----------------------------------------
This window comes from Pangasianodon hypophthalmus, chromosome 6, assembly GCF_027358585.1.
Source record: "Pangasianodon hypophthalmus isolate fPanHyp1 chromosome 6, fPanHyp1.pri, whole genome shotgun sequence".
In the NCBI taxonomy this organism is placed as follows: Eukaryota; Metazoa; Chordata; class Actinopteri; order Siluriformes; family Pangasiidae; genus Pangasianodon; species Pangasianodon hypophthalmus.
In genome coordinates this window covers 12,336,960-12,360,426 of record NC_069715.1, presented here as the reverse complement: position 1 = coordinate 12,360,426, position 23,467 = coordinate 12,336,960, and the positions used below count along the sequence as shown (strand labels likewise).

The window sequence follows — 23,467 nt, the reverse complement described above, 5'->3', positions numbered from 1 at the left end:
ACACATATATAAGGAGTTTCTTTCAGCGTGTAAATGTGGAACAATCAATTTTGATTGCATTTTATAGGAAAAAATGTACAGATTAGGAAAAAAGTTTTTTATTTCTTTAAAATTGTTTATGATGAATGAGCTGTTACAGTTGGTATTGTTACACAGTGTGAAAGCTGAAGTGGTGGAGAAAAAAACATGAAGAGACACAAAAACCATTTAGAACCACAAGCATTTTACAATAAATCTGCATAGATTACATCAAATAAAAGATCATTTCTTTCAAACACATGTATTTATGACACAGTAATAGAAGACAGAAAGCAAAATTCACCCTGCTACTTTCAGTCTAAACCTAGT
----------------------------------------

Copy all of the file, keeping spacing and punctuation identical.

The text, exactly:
This window comes from Pangasianodon hypophthalmus, chromosome 6, assembly GCF_027358585.1.
Source record: "Pangasianodon hypophthalmus isolate fPanHyp1 chromosome 6, fPanHyp1.pri, whole genome shotgun sequence".
In the NCBI taxonomy this organism is placed as follows: Eukaryota; Metazoa; Chordata; class Actinopteri; order Siluriformes; family Pangasiidae; genus Pangasianodon; species Pangasianodon hypophthalmus.
In genome coordinates this window covers 12,336,960-12,360,426 of record NC_069715.1, presented here as the reverse complement: position 1 = coordinate 12,360,426, position 23,467 = coordinate 12,336,960, and the positions used below count along the sequence as shown (strand labels likewise).

The window sequence follows — 23,467 nt, the reverse complement described above, 5'->3', positions numbered from 1 at the left end:
ACACATATATAAGGAGTTTCTTTCAGCGTGTAAATGTGGAACAATCAATTTTGATTGCATTTTATAGGAAAAAATGTACAGATTAGGAAAAAAGTTTTTTATTTCTTTAAAATTGTTTATGATGAATGAGCTGTTACAGTTGGTATTGTTACACAGTGTGAAAGCTGAAGTGGTGGAGAAAAAAACATGAAGAGACACAAAAACCATTTAGAACCACAAGCATTTTACAATAAATCTGCATAGATTACATCAAATAAAAGATCATTTCTTTCAAACACATGTATTTATGACACAGTAATAGAAGACAGAAAGCAAAATTCACCCTGCTACTTTCAGTCTAAACCTAGT